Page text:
TREE discovered in a search for new species has been named after a no parking sign.
The prosaically-named no parking whitebeam is one of 14 new species of tree just given names in a project led by the National Museum of Wales.
Dr Tim Rich, the museum’s Head of Vascular Plants, led a group of botanists from Kew Gardens and Bristol, Bath and Exeter universities in the hunt for the new tree species.
Six out of the 14 discovered were found in Wales but they had to travel further to log the “no parking” tree.
As many trees and plants are named by the place or circumstances in which they were found, the species won its unusual moniker because the individual tree under study had a no parking sign nailed to it for many years.
The tree (full name Sorbus no parking) is in a glade in Watersmeet, a hamlet between the villages of Lynton and Lynmouth in Devon. And it has the official Latin botanic name of Admonitor, which means to admonish or tell off.
There were suspicions for some time that the no parking whitebeam was different to similar local species, but chemical analysis has now confirmed this. Even its leaves have different lobes to local trees.
The no parking whitebeam name has now been listed in Watsonia, the official journal of the Botanical Society of the British Isles.
The British species search has coincided with two anniversaries – the bicentenary of Charles Darwin’s birth and the 150the anniversary of the publication of his seminal work, On the Origins of Species.
The six new Welsh species include the hybrid Motley’s whitebeam (Sorbus motleyi) found at Merthyr Tydfil, a cross between a rare Ley’s whitebeam and a rowan tree.
Dr Rich believes the Merthyr hybrid formed during the infamous 1989 hurricane when conditions were right for hybrids to be formed – gaps in treelines let in light allowing windblown seeds to germinate.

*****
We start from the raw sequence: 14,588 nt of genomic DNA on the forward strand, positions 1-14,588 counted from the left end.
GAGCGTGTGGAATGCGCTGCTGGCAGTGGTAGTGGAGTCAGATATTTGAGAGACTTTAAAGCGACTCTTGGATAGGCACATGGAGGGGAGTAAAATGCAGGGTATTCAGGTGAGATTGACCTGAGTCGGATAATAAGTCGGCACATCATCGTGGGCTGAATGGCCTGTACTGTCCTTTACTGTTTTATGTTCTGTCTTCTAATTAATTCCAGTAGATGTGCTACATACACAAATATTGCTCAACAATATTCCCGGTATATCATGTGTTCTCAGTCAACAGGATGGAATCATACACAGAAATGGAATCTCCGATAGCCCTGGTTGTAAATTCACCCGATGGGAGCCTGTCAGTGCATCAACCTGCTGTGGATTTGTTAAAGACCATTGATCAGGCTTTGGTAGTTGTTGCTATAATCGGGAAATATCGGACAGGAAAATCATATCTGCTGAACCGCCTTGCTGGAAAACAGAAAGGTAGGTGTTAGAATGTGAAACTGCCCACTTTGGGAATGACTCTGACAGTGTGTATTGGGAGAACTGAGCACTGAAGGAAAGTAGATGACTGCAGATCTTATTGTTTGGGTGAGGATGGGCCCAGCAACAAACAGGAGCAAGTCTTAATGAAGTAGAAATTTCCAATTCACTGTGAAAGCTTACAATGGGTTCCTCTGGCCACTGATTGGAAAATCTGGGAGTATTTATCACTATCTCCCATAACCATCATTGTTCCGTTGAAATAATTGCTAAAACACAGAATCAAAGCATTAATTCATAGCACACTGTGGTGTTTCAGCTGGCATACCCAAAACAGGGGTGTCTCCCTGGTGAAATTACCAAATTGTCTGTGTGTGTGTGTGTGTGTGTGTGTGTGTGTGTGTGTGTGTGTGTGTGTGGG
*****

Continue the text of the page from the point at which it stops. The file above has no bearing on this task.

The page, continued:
It was first found by Graham Motley of the Countryside Council for Wales, and was named after him.
Another newly-discovered Welsh variety is the Stirton’s whitebeam (Sorbus stirtoniana) which can be found at Craig Breidden Cliffs in Monmouthshire.
The tree is named after Professor Charles Stirton of the National Botanic Gardens of Wales.
The Llangollen whitebeam (Sorbus cuneifonia) can be found on the Eglwyseg Mountain in Denbighshire and around 100 Welsh whitebeams (Sorbus cambrensis) are near Abergavenny.
The Llanthony Valley whitebeam (Sorbus stenophylla) is named after the place where it was found – there are 200 of them in the valley – and the Doward whitebeam (Sorbus eminentiformus) can be found in the Wye Valley.
They are all named either after the person who found them, the place they were first discovered or the way they look.
Dr Rich explained: “The Motley’s whitebeam, for instance, is an example of evolution in action.
“It originated as a cross between Ley’s whitebeam and rowan in a wood near Merthyr Tydfil after the 1989 winds created perfect conditions.”
And the no parking tree?
Dr Rich said it was first noted as being different to the more widespread Devon whitebeam in the 1930s “by the great botanist Heff-Warburg, who knew it was different from the Devon whitebeam, but wasn’t very sure about whether it was different enough”.
Biochemical analysis has now confirmed the difference.
Dr Rich said: “They have much more strongly-lobed leaves, so they are easy to identify. It was given the name no parking tree by locals because of the sign which hung on it.”
He added: “Some of these trees have developed recently and are an example of ongoing evolution.
“Some are older types which have been known about for some time but which have only recently been described as new species because of modern DNA techniques.”
Weird and wonderful world: next page
Plants have a whole host of weird and wonderful names, often reflecting what they look like or what they do.
Both three-birds flying and the white egret flower have blooms that resemble birds. Botanists believe this could deter predators.
Snapdragons are named because when the blossoms are gently pinched, they resemble dragons with open mouths. The balloon flower has round, inflated balloon-like flower buds.
The firecracker plant produces unusual reddish-orange flowers that eventually turn into exploding seed heads. When drops of water hit the pods, seeds pop out, flying up to 20ft away.
The resurrection fern has the uncanny ability to seemingly die and come back to life. How? When there is not enough rain or water, the plant dries and shrivels up into a ball. Once water returns and is absorbed by the plant, however, it will turn green and begin growing again.